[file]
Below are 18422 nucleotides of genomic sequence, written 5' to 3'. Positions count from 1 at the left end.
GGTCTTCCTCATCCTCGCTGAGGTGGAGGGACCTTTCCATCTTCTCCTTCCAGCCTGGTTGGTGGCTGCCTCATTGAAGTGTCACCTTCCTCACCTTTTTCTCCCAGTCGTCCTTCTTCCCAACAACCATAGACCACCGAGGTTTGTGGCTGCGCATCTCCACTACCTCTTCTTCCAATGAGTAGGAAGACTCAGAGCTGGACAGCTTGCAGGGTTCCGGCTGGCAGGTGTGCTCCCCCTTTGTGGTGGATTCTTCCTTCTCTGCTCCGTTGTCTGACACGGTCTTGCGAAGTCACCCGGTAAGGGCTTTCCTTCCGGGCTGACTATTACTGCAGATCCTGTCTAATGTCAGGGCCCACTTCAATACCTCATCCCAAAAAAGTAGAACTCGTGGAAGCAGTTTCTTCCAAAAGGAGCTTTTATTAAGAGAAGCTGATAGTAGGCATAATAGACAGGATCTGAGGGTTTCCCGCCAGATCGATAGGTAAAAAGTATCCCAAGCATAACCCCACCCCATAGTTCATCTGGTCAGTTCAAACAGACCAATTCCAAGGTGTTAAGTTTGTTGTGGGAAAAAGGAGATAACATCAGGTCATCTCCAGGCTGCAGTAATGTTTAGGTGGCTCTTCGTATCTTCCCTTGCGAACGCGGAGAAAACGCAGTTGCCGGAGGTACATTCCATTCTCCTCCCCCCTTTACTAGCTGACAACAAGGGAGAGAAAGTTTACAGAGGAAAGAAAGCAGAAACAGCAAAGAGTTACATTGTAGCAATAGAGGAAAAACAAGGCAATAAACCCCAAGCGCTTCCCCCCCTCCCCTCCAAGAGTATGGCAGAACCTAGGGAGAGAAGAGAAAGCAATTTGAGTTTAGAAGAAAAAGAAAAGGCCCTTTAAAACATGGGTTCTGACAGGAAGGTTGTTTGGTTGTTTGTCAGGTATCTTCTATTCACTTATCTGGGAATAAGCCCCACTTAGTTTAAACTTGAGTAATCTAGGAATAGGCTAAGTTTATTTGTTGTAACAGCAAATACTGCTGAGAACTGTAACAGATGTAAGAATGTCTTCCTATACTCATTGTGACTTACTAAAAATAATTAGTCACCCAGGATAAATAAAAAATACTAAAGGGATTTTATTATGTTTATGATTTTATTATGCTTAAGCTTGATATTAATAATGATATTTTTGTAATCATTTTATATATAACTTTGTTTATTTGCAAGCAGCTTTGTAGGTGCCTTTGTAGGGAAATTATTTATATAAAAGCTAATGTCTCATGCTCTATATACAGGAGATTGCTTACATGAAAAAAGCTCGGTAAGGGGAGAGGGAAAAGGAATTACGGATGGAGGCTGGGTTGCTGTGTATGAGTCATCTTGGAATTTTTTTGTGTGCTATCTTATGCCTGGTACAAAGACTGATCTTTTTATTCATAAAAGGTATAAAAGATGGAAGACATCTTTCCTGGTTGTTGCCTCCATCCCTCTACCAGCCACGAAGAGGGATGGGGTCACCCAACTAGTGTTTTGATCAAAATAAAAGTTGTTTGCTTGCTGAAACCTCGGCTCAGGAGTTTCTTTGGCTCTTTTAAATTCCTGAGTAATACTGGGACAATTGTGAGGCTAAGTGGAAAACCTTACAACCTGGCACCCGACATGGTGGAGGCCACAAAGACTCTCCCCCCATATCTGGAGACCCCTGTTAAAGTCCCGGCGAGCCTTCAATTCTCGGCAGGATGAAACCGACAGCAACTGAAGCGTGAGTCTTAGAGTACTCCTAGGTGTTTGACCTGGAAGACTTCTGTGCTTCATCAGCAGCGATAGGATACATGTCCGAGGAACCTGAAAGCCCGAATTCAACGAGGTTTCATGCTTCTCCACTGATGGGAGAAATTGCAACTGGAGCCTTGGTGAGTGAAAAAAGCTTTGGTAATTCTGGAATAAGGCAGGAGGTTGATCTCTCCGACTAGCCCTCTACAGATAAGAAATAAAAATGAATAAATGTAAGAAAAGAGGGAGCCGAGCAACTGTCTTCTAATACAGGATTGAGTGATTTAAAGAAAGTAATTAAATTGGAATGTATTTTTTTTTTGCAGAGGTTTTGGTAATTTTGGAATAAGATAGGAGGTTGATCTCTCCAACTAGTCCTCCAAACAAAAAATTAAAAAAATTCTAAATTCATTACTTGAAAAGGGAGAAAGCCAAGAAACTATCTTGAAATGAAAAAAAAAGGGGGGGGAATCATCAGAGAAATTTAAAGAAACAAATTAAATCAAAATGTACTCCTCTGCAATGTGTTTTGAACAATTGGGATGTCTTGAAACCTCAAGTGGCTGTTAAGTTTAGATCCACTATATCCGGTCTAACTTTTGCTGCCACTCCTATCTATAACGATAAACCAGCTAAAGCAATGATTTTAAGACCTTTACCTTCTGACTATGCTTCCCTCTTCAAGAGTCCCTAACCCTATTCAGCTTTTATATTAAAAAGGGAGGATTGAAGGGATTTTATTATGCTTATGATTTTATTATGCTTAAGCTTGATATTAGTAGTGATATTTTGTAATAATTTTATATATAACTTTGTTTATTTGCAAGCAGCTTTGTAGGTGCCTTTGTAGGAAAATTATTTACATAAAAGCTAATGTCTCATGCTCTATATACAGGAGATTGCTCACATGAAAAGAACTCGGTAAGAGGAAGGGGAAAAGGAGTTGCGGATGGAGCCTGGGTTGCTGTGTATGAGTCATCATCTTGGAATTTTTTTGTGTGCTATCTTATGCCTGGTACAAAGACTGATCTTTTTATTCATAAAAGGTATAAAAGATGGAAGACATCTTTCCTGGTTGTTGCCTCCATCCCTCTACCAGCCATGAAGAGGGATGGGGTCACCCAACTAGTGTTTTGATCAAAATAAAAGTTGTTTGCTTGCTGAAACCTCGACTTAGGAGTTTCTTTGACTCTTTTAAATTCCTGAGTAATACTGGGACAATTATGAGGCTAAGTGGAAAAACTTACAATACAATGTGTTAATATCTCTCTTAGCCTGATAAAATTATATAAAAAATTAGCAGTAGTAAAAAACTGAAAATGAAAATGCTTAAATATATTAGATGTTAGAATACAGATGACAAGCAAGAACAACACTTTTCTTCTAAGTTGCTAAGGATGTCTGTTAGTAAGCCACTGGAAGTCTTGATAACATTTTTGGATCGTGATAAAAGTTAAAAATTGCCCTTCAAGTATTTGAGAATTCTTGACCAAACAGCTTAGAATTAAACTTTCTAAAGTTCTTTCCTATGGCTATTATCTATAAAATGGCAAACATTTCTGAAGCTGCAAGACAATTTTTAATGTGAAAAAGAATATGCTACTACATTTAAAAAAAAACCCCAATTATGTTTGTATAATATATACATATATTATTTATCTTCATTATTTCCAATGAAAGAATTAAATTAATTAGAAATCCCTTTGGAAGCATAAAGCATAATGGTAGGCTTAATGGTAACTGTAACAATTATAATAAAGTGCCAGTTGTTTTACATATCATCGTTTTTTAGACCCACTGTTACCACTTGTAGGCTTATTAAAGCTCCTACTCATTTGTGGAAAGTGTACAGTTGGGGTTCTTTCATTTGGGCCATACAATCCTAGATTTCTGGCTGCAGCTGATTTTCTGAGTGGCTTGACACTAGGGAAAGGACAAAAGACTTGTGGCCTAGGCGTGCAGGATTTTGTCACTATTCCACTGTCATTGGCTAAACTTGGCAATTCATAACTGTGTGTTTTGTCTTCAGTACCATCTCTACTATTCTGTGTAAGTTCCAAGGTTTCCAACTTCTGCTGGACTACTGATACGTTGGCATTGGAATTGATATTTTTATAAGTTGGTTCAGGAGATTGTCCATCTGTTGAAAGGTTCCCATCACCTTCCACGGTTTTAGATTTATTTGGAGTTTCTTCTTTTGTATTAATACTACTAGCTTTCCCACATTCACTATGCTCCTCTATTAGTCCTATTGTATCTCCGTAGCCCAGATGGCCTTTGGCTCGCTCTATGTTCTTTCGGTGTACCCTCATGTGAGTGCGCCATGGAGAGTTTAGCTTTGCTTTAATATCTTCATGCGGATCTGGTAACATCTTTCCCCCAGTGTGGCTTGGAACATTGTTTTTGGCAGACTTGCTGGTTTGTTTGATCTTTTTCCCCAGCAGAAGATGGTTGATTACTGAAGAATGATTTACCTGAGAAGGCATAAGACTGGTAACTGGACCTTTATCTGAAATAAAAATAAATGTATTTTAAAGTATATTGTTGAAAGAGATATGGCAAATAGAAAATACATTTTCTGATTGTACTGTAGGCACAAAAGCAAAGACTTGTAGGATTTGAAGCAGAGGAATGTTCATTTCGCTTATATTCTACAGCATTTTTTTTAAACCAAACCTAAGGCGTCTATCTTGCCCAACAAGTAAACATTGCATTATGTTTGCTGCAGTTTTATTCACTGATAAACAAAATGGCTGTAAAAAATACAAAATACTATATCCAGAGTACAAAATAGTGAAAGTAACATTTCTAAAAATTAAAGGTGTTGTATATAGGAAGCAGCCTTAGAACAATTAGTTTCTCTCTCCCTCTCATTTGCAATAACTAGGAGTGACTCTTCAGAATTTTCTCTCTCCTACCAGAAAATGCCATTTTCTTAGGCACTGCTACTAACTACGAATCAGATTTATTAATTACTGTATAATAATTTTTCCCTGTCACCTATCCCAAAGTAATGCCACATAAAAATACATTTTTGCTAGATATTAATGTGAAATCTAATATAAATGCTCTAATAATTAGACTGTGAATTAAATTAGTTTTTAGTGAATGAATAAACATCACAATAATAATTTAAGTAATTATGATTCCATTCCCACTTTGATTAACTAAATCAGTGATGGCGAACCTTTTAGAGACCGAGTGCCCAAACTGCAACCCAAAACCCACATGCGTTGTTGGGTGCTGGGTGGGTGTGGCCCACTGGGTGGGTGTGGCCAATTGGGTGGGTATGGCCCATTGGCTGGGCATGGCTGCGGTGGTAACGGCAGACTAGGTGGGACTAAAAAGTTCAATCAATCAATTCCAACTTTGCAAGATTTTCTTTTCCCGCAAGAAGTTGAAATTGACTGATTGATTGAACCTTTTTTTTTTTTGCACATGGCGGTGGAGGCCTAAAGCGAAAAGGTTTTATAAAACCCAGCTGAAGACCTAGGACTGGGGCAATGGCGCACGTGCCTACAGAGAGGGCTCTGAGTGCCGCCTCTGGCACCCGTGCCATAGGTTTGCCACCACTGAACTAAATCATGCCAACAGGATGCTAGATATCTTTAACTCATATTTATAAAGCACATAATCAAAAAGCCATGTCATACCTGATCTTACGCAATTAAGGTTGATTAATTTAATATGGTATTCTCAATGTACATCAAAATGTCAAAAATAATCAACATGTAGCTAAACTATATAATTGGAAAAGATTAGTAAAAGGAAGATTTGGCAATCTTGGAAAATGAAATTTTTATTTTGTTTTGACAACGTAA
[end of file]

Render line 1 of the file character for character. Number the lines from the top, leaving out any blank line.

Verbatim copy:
Below are 18422 nucleotides of genomic sequence, written 5' to 3'. Positions count from 1 at the left end.